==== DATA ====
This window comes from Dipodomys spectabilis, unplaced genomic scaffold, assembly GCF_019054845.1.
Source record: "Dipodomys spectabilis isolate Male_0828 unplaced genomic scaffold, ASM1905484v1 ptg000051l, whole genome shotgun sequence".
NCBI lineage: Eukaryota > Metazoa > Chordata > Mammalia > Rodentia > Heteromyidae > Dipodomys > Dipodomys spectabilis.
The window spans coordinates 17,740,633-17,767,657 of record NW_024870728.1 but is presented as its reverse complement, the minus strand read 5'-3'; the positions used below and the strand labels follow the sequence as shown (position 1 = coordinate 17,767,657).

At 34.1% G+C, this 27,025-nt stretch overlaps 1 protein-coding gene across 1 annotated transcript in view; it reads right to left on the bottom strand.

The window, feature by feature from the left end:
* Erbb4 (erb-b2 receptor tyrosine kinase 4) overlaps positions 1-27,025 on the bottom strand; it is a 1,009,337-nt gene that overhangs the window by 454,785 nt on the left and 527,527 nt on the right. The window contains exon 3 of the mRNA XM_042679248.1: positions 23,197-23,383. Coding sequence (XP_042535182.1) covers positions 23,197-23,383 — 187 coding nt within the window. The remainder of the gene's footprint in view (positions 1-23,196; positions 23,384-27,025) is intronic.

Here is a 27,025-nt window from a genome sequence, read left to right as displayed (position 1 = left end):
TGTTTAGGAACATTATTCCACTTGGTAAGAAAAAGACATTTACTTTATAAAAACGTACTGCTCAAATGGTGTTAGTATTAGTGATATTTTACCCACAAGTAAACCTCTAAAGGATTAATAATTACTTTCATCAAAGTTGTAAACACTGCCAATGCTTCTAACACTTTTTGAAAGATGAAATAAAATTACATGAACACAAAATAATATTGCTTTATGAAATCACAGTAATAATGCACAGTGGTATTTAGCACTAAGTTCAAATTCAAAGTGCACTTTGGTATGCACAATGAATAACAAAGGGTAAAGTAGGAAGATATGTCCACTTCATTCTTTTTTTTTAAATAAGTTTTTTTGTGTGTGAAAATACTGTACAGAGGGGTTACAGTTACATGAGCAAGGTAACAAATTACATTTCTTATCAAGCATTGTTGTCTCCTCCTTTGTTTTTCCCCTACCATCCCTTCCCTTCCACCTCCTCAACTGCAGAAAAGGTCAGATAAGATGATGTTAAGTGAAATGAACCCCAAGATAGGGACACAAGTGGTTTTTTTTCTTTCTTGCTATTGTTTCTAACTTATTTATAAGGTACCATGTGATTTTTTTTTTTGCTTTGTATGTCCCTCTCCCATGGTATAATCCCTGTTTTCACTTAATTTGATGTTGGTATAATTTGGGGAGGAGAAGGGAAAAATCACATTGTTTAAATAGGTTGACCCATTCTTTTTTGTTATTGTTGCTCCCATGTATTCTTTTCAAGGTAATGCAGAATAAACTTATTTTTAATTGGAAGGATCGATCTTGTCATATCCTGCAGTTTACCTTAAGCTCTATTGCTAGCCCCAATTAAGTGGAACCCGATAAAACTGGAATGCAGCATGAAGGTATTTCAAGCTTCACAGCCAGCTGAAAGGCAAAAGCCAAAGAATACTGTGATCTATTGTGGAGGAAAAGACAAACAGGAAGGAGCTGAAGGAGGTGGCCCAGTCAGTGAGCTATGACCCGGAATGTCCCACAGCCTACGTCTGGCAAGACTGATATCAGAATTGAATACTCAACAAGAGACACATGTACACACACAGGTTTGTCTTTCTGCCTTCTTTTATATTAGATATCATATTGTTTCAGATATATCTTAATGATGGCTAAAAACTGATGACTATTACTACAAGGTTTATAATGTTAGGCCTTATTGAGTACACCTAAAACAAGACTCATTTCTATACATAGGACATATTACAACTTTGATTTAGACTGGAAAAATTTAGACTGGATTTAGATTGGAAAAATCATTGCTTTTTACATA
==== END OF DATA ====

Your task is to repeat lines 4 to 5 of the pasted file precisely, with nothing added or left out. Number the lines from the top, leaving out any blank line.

The window spans coordinates 17,740,633-17,767,657 of record NW_024870728.1 but is presented as its reverse complement, the minus strand read 5'-3'; the positions used below and the strand labels follow the sequence as shown (position 1 = coordinate 17,767,657).

At 34.1% G+C, this 27,025-nt stretch overlaps 1 protein-coding gene across 1 annotated transcript in view; it reads right to left on the bottom strand.